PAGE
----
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Swanger History, Family Crest & Coats of Arms



The ancient Viking-Scottish name Swanger is derived from the Old English personal name Swein, which was originally derived from the Old Norse name Sveinn. This was one of the most common Scandinavian names in medieval Britain. Another source claims the name was an occupational name for someone "who acted as a servant or attendant; one who tended swine; descendant of Swain (young man, or boy servant)." [1]CITATION[CLOSE]
Smith, Eldson Coles, New Dictionary of American Family Names New York, Harper & Row, 1956. Print


Early Origins of the Swanger family


The surname Swanger was first found in Lanarkshire (Gaelic: Siorrachd Lannraig) a former county in the central Strathclyde region of Scotland, now divided into the Council Areas of North Lanarkshire, South Lanarkshire, and the City of Glasgow, from very early times.

Further south in England, the Hundredorum Rolls of 1273 listed early spelling of the family: John le Swein and Robert le Swein in Oxfordshire; and Geoffrey le Sueyn in Norfolk. The Yorkshire Poll Tax Rolls of 1379 lists: Robertus Swaynne. [2]CITATION[CLOSE]
Bardsley, C.W, A Dictionary of English and Welsh Surnames: With Special American Instances. Wiltshire: Heraldry Today, 1901. Print. (ISBN 0-900455-44-6)

"The ancient name of Swain, which is now best represented in Lincolnshire, Leicestershire, Derbyshire, and Devonshire, was established in the form of Sweyn, rarely of Swayn, during the 13th century in Lincolnshire, Norfolk, Cambridgeshire, and Oxfordshire, being most numerous in the last two counties. " [3]CITATION[CLOSE]
Guppy, Henry Brougham, Homes of Family Names in Great Britain. 1890. Print.


Early History of the Swanger family


This web page shows only a small excerpt of our Swanger research.
Another 394 words (28 lines of text) covering the years 1100, 1100, 1214, 1250, 1499, 1521, 1585, 1690, 1680 and are included under the topic Early Swanger History in all our PDF Extended History products and printed products wherever possible.

Swanger Spelling Variations


The spellings of Scottish names dating from the medieval era often bear little resemblance to those seen today. They vary enormously because scribes in that time spelled according to their ears. Some spelling variations of the name Swanger include Swan, Swann, Swanner, Swani, Swayne, Swein, Sweing, Sweyn and many more.

Early Notables of the Swanger family (pre 1700)


Another 44 words (3 lines of text) are included under the topic Early Swanger Notables in all our PDF Extended History products and printed products wherever possible.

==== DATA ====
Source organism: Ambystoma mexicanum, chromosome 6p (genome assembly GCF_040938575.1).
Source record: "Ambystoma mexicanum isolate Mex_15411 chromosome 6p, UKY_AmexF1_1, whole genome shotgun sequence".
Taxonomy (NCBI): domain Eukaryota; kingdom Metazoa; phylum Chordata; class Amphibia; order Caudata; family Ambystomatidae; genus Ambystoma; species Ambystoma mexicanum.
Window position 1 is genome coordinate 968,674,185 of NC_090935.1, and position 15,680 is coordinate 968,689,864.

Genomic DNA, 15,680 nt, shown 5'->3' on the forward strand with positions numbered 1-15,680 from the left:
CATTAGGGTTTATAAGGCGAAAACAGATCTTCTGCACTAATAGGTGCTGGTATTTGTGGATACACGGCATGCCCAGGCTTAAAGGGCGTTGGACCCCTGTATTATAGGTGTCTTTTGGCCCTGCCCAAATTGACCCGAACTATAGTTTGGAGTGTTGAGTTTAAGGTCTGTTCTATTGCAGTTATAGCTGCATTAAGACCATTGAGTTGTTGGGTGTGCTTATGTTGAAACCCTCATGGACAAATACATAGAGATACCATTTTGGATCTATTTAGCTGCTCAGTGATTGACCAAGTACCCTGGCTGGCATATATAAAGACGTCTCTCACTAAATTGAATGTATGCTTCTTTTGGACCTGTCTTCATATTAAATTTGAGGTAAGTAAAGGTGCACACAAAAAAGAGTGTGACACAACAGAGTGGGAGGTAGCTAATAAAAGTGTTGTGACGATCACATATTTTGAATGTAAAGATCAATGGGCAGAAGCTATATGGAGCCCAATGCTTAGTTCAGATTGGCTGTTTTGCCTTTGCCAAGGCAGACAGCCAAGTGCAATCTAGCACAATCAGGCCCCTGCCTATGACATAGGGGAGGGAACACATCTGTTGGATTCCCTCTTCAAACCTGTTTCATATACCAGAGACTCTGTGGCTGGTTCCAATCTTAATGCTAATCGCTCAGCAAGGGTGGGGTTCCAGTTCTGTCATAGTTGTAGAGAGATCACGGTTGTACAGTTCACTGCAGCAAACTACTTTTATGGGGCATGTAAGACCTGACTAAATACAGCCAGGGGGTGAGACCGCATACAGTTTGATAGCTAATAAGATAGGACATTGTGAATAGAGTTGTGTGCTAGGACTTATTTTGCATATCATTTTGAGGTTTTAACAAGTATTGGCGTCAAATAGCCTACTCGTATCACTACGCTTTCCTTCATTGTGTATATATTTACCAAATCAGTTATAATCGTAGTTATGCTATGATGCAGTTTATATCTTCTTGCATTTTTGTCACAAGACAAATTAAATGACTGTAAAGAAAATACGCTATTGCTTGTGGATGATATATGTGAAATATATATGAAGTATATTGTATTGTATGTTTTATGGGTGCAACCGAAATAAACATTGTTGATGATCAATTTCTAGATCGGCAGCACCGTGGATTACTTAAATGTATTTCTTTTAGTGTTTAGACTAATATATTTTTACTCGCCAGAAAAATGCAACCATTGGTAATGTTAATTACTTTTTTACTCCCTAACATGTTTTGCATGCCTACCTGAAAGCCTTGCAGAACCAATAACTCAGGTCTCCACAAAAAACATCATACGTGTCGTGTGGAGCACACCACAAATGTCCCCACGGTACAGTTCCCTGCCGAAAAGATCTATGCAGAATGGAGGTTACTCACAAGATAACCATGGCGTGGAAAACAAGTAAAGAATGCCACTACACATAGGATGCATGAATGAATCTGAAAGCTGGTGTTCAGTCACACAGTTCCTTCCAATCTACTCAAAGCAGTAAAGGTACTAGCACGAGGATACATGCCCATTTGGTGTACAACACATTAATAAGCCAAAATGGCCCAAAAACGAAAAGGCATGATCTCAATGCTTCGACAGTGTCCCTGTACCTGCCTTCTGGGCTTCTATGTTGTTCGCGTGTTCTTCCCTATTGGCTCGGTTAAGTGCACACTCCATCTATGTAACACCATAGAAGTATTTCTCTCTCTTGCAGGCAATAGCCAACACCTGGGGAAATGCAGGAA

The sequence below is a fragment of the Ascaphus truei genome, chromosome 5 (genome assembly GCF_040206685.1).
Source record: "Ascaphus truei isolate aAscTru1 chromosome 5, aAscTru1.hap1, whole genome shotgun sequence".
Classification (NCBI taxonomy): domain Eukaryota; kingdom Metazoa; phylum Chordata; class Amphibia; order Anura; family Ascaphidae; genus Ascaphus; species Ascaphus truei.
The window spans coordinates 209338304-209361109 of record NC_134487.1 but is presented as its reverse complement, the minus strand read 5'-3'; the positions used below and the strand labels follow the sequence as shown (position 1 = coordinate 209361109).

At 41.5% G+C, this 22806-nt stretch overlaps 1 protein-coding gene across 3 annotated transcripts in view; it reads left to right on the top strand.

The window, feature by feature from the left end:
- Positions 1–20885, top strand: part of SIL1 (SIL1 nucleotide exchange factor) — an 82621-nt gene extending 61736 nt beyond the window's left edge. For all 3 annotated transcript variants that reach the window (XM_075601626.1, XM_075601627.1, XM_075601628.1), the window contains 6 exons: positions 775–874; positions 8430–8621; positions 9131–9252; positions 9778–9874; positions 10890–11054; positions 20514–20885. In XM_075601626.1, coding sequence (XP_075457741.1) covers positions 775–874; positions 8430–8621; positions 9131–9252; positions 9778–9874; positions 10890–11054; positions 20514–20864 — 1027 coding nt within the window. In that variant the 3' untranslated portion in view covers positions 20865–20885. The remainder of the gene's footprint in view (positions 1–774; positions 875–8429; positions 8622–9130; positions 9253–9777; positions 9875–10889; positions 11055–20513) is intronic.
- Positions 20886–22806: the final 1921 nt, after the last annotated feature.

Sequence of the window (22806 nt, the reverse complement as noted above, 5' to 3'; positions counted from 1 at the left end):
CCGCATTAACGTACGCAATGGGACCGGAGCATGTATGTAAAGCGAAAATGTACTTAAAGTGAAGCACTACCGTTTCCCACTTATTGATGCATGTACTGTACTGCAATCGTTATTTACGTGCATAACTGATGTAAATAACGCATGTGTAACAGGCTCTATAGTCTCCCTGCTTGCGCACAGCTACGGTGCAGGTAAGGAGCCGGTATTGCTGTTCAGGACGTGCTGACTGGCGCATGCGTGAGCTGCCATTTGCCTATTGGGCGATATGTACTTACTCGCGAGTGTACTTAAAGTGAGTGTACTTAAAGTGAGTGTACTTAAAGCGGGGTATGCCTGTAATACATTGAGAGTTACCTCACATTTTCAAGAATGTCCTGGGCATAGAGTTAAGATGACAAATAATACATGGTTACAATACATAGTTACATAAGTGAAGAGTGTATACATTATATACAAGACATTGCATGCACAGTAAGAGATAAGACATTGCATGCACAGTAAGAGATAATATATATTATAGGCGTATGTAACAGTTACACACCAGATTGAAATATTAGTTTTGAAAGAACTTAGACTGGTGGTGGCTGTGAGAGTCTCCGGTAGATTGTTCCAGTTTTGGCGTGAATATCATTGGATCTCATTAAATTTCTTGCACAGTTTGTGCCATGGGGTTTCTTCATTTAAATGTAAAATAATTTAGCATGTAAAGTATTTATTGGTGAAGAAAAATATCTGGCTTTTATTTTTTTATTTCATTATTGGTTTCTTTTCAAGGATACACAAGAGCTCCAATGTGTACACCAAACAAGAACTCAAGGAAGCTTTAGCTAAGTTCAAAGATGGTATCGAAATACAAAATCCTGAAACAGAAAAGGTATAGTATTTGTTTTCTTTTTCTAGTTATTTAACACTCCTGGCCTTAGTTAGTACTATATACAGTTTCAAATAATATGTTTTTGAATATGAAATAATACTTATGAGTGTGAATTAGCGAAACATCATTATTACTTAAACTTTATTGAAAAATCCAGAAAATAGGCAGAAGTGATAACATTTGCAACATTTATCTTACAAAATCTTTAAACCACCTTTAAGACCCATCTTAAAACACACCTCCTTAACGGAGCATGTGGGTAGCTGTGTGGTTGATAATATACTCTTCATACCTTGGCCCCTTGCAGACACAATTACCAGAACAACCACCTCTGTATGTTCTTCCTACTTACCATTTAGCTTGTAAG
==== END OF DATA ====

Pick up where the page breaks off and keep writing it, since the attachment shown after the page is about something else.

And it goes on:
Migration of the Swanger family to Ireland


Some of the Swanger family moved to Ireland, but this topic is not covered in this excerpt.
Another 116 words (8 lines of text) about their life in Ireland is included in all our PDF Extended History products and printed products wherever possible.

Migration of the Swanger family to the New World and Oceana


The farms of Scottish settlers soon dotted the east coast of the colonies that would become the nations of the United States and Canada. Many of those migrants and their children went on to play important roles in the founding the great nations of North America. Early North American immigration records have revealed a number of people bearing the Scottish name Swanger or a variant listed above, including:

Swanger Settlers in United States in the 20th Century

  • Mrs. L. C. Swanger, aged 45, who landed in America, in 1906
  • Andrew Jackson Swanger, aged 47, who landed in America, in 1916
  • Ray Swanger, aged 16, who emigrated to the United States from Birmingham, England, in 1922
  • Harry D. Swanger, aged 40, who settled in America, in 1924

Contemporary Notables of the name Swanger (post 1700)


  • RoseMarie Swanger, Republican member of the Pennsylvania House of Representatives
  • John Ephraim Swanger (1864-1936), American Republican politician, Secretary of State of Missouri, 1905-09 [4]CITATION[CLOSE]
    The Political Graveyard: Alphabetical Name Index. (Retrieved 2015, December 8) . Retrieved from http://politicalgraveyard.com/alpha/index.html
  • Ernest M. Swanger, American Democrat politician, Candidate for Pennsylvania State Senate 17th District, 1952 [4]CITATION[CLOSE]
    The Political Graveyard: Alphabetical Name Index. (Retrieved 2015, December 8) . Retrieved from http://politicalgraveyard.com/alpha/index.html

The Swanger Motto


The motto was originally a war cry or slogan. Mottoes first began to be shown with arms in the 14th and 15th centuries, but were not in general use until the 17th century. Thus the oldest coats of arms generally do not include a motto. Mottoes seldom form part of the grant of arms: Under most heraldic authorities, a motto is an optional component of the coat of arms, and can be added to or changed at will; many families have chosen not to display a motto.

Motto: Fidelitas
Motto Translation: Fidelity.


Swanger Family Crest Products



See Also



Citations


  1. ^ Smith, Eldson Coles, New Dictionary of American Family Names New York, Harper & Row, 1956. Print
  2. ^ Bardsley, C.W, A Dictionary of English and Welsh Surnames: With Special American Instances. Wiltshire: Heraldry Today, 1901. Print. (ISBN 0-900455-44-6)
  3. ^ Guppy, Henry Brougham, Homes of Family Names in Great Britain. 1890. Print.
  4. ^ The Political Graveyard: Alphabetical Name Index. (Retrieved 2015, December 8) . Retrieved from http://politicalgraveyard.com/alpha/index.html

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